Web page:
Black Widow is coming to us, and we’re excited to see Natasha Romanoff in extreme action. She’s always proved that she can survive without superpowers. Moreover, she has never failed to woo us with her impeccable combat skills. Her skills are enough for her survival. It has been years that we have waited to see her in action. And now, our dream is a reality! But did you know that in 2000 we could have got Marvel’s Black Widow Movie? Yes, that’s true!
Marvel Was To Release A Black Widow In 2000s
It’s not the first time that Marvel has tried to bring Black Widow to the big screen. Well, way back in 2004, it was reported that Lionsgate had struck a deal with Marvel Studios to make a film about Natasha Romanoff. At the time, Marvel Studios co-founder Avi Arad was set to produce this Black Widow project. Apart from Arad, David Hayter was attached to direct and pen its script. He offered some insight as to what his Black Widow movie would’ve been about in Peter Hanson’s 2010 book Tales From The Script: 50 Hollywood Screenwriters Share Their Stories.
David Hayter said:
“She’s a freelance mercenary, and she’s called back to where she was brought up to face her past. What I tried to do was use the backdrop of the splintered Soviet Empire – a lawless insane asylum with four hundred some odd nuclear missile silos. It was all about loose nukes, and I felt it was very timely and very cool.”
At that time, Hayter was then best known for co-writing the screenplays for fellow Marvel adaptations X-Men and X2: X-Men United. This fallen Marvel’s Black Widow movie could have been a great addition and era-appropriate. But some believe that the movie could not come at a better time, considering how heavy Marvel’s Phase 4 is. But, Marvel’s 2000 Black Widow movie would have been Hayter’s directorial debut in the MCU. All this commotion was back in 2004.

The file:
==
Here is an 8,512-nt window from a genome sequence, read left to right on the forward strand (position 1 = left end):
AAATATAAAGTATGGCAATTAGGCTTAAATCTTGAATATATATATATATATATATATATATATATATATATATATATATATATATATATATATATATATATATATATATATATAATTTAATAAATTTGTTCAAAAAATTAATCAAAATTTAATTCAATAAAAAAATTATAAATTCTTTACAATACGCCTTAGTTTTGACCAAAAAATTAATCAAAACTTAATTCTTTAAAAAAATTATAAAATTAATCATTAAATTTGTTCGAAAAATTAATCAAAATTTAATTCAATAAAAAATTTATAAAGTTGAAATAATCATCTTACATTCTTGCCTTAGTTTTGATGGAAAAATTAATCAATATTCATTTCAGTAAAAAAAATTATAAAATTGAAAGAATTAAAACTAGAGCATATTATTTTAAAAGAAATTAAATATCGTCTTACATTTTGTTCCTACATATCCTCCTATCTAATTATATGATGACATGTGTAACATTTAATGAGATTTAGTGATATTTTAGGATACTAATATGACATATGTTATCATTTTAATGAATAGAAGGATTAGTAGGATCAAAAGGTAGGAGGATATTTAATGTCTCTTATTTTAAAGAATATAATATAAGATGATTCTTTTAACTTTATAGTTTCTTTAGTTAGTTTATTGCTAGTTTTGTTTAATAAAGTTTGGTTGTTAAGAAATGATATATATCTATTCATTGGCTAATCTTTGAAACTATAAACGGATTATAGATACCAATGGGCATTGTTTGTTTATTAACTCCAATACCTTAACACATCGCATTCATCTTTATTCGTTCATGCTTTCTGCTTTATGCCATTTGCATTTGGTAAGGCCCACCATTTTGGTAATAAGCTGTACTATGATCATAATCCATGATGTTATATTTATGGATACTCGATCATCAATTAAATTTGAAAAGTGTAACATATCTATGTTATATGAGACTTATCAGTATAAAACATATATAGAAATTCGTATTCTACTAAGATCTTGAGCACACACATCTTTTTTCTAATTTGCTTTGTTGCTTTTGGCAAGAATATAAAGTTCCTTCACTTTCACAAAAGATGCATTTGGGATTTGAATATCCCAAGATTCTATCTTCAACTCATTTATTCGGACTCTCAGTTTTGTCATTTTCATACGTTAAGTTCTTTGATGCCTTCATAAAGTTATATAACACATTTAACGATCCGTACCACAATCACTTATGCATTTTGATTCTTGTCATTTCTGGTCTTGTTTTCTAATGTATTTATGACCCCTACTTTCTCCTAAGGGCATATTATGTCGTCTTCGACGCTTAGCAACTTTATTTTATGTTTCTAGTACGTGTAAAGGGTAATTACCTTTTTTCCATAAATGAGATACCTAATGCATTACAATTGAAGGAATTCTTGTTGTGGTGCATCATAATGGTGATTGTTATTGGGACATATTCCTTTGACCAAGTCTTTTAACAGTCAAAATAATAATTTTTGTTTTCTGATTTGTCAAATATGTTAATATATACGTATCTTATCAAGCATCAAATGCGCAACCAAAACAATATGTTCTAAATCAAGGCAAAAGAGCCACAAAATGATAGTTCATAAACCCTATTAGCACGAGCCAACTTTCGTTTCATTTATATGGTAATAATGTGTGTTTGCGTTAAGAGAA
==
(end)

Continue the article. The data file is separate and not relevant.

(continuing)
Why Did Marvels’ 2000 Black Widow Movie Stop?
Black Widow is a character too big to be ignored. Marvel understands that, and as a result, we seeing Black Widow in her solo flick with the same name. But there was a major reason why Lionsgate backed out from this reported deal. By 2006, several other female-focused action movies like Aeon Flux, Bloodrayne, and Ultraviolet had flopped majorly. So, there was a doubt lurking over the project.
This was the main reason why Black Widow did not happen in 2004. Moreover, the stigma attached to female-focused action movies broke the project. As Hayter told IGN in 2006, he and Marvel tried to find alternative financing for the film, but failed to find a studio “that was willing to take the movie and the character, seriously.” Ultimately, the project was shelved.
Black Widow In Marvel’s Phase 4
Black Widow made her debut in Iron Man 2. It was at that time when Marvel decided to follow up on the 2004 idea of a solo Black Widow film. As a result, David Hayter expressed interest in reviving his dream project. Unfortunately for Hayter, that didn’t happen. But now, the upcoming Black Widow movie will feature Australian filmmaker Cate Shortland directing Natasha Romanoff’s solo adventure. The screenplay is penned by Thor: Ragnarok co-writer Eric Pearson.
But there’s something personal attached to Hayter’s dream. It’s actually a punch to Hayter’s stomach. First, it’s sad that his version of the Black Widow movie will never see the light of the day. The real kicker is that while Hayter was writing his Black Widow script, he had a daughter and decided to name her Natasha after the superhero. Now that’s a permanent reminder that his dream project is never going to happen. But, I personally think of this going any other way. The Studios could not take the risk with the 2000 Marvel’s Black Widow Movie considering the previous record of flopped female-centric action movies.
Black Widow stars Scarlett Johansson as Natasha Romanoff/Black Widow, Florence Pugh as Yelena Belova, David Harbour as Alexei Shostakov/Red Guardian, O-T Fagbenle as Mason, and Rachel Weisz as Melina Vostokoff. The film arrives in theatres and on Disney+ Premier Access on July 9.